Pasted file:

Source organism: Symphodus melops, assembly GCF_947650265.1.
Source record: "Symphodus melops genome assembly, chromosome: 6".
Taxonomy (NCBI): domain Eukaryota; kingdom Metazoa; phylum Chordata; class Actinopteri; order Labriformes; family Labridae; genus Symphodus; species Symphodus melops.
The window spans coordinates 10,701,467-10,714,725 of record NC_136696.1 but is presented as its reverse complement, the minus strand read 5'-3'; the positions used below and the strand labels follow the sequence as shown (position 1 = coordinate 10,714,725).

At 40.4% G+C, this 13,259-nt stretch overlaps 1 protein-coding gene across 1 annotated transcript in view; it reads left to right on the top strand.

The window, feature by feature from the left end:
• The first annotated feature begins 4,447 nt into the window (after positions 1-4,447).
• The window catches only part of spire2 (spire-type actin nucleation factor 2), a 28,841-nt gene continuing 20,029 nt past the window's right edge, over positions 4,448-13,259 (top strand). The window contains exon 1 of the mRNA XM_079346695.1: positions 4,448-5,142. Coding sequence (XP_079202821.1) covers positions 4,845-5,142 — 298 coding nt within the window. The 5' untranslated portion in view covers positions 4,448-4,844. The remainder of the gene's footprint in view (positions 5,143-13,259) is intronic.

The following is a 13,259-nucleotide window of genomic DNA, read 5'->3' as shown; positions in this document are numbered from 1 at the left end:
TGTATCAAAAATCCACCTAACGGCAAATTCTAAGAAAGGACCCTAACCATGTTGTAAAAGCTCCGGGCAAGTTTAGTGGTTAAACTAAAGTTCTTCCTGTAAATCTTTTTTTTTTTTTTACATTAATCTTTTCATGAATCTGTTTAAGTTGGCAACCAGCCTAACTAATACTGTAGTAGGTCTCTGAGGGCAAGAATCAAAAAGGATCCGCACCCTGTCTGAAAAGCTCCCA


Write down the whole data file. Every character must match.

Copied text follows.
Source organism: Symphodus melops, assembly GCF_947650265.1.
Source record: "Symphodus melops genome assembly, chromosome: 6".
Taxonomy (NCBI): domain Eukaryota; kingdom Metazoa; phylum Chordata; class Actinopteri; order Labriformes; family Labridae; genus Symphodus; species Symphodus melops.
The window spans coordinates 10,701,467-10,714,725 of record NC_136696.1 but is presented as its reverse complement, the minus strand read 5'-3'; the positions used below and the strand labels follow the sequence as shown (position 1 = coordinate 10,714,725).

At 40.4% G+C, this 13,259-nt stretch overlaps 1 protein-coding gene across 1 annotated transcript in view; it reads left to right on the top strand.

The window, feature by feature from the left end:
• The first annotated feature begins 4,447 nt into the window (after positions 1-4,447).
• The window catches only part of spire2 (spire-type actin nucleation factor 2), a 28,841-nt gene continuing 20,029 nt past the window's right edge, over positions 4,448-13,259 (top strand). The window contains exon 1 of the mRNA XM_079346695.1: positions 4,448-5,142. Coding sequence (XP_079202821.1) covers positions 4,845-5,142 — 298 coding nt within the window. The 5' untranslated portion in view covers positions 4,448-4,844. The remainder of the gene's footprint in view (positions 5,143-13,259) is intronic.

The following is a 13,259-nucleotide window of genomic DNA, read 5'->3' as shown; positions in this document are numbered from 1 at the left end:
TGTATCAAAAATCCACCTAACGGCAAATTCTAAGAAAGGACCCTAACCATGTTGTAAAAGCTCCGGGCAAGTTTAGTGGTTAAACTAAAGTTCTTCCTGTAAATCTTTTTTTTTTTTTTACATTAATCTTTTCATGAATCTGTTTAAGTTGGCAACCAGCCTAACTAATACTGTAGTAGGTCTCTGAGGGCAAGAATCAAAAAGGATCCGCACCCTGTCTGAAAAGCTCCCA